Speech for Minister Moloney for Launch of Union of Students in Ireland’s ‘Mental Health Week’IADT, Dun Laoghaire

I would like to thank: Rebecca Murphy and Union of Students of Ireland for the invitation to launch USI’s ‘Mental Health Week’.

I am delighted to be here this morning in the Institute of Art, Design and Technology, Dun Laoghaire and to be part of this event.

I welcome this awareness week which I hope will encourage and promote the importance of good mental health amongst young people. The importance of promoting positive mental health, not just among individuals experiencing mental health difficulties, but across the entire population is well recognised.

As we know, one in four of us will experience a mental health problem at some stage in our lifetime so there must be openness and discussion on the whole area of mental health. I, therefore, wholeheartedly commend the USI, as part of Mental Health Week, in distributing over 20,000 mental health awareness packs nationwide to third level colleges.

By becoming more aware of our mental health, by developing our individual strengths we are more able to bounce back from the challenges and setbacks that life presents. By becoming resilient, problems won’t automatically disappear, but it often enables us to see beyond the sometimes overwhelming challenges, enjoy life more and handle future stressors better. Our focus I believe should be on developing our psychological strengths.

As Minister of State for Disability and Mental Health, one of my main priorities is to break the taboo which often surrounds mental health and encourage people to talk.

The fear of what others might think often deters people from seeking help and support. Stigma is, I believe, the most damaging factor in the life of anyone who has a mental health problem. It humiliates and embarrasses; it is painful, it generates stereotypes, fear and rejection and leads to terrible discrimination. But, the greatest tragedy of all is that stigma keeps people from seeking help. Once people realise that it is okay to need help, then we are on the right road. That is why I would encourage students to talk to friends, family or each other. To avail of the confidential support services that are available on campuses.

I am so pleased that your Mental Health Week is being run with support from the ‘See Change’ Campaign. To date we have held very successful community fora in Dublin, Donegal, Limerick and Clare. This evening I will be in Wexford attending another community forum. It is, I believe, important that we listen to what the public have to say on issues relating to their mental health.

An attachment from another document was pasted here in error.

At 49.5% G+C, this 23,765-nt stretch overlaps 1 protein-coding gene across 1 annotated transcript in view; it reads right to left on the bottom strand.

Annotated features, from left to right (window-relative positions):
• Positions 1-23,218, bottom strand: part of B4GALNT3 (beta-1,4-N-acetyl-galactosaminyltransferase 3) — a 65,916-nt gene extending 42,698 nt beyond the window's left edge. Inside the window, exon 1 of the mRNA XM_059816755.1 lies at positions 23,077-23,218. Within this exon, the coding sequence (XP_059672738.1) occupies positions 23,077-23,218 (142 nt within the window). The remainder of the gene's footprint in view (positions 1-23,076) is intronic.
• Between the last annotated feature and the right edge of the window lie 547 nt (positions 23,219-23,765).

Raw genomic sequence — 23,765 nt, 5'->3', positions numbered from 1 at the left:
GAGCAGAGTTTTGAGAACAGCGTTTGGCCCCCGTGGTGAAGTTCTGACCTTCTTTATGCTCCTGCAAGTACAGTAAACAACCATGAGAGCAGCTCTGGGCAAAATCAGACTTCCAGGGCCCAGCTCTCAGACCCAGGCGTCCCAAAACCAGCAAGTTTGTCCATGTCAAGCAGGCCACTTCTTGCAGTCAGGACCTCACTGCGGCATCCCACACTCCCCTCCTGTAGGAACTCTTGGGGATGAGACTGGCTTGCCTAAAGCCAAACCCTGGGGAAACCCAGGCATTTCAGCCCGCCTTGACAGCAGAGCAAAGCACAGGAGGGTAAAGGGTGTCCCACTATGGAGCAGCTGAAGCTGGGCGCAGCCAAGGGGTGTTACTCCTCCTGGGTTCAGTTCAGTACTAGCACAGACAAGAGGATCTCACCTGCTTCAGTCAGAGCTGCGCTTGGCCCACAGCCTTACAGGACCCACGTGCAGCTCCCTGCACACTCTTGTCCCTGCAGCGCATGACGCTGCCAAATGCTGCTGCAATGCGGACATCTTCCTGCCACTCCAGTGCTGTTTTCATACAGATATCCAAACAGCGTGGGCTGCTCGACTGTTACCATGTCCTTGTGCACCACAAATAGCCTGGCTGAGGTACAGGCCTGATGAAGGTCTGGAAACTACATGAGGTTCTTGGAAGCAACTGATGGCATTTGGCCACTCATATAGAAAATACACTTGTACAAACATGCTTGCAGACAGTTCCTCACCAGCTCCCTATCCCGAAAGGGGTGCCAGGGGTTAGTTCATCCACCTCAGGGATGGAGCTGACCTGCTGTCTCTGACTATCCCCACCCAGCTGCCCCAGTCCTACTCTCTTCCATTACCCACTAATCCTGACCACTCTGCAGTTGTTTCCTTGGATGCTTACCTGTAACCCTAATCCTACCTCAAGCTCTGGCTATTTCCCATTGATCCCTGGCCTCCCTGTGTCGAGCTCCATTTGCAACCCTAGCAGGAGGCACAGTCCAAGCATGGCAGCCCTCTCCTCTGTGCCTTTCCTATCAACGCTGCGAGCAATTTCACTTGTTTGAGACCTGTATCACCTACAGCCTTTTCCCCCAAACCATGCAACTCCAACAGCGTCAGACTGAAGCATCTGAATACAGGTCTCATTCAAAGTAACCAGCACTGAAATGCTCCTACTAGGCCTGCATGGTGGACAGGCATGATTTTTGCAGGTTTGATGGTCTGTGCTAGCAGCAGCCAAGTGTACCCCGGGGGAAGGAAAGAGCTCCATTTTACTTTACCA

A network of national and local organisations across the country will carry the anti-stigma message through local broadcasts, local print media and a range of other activities. The Campaign will run at least into 2012 and it is hoped that by the end of that period, people with mental health problems will find it easier to participate as valued members of society with access to meaningful employment, appropriate housing and positive interpersonal relationships.

However, I know that we will not eliminate the stigma associated with mental health problems overnight. But, the ‘See Change’ campaign and indeed Mental Health Awareness events such as this, have the potential to effect change within Irish society and help lay the necessary foundations for a real and positive transformation of how mental illness is perceived.

With the recorded increase in suicide and deliberate self harm numbers here in Ireland in 2009, it is vital that we work together in the fight against suicide and self harm and that begins with eliminating the stigma associated with a mental health illness. And we must remember that mental illness is an illness, just like diabetes or cancer, in that it is treatable but that the longer the illness is ignored, the worse the person gets.

Ireland has experienced many changes both economically and socially in recent years. It is important to acknowledge the strains many people, including young adults, may be experiencing for the first time in coping with a very difficult economic environment. The worries of trying to cope with college life and all it entails, from perhaps living away from home for the first time and what can a liberating experience for some can be highly stressful for others to the pressures of exams. These pressures can make for an extremely difficult time for any young person.

Finally, I would once again like to congratulate everyone involved and wish you every success in Mental Health Awareness Week. Let’s make sure that we not only pay attention to our physical health, but equally our mental health.

Thank you.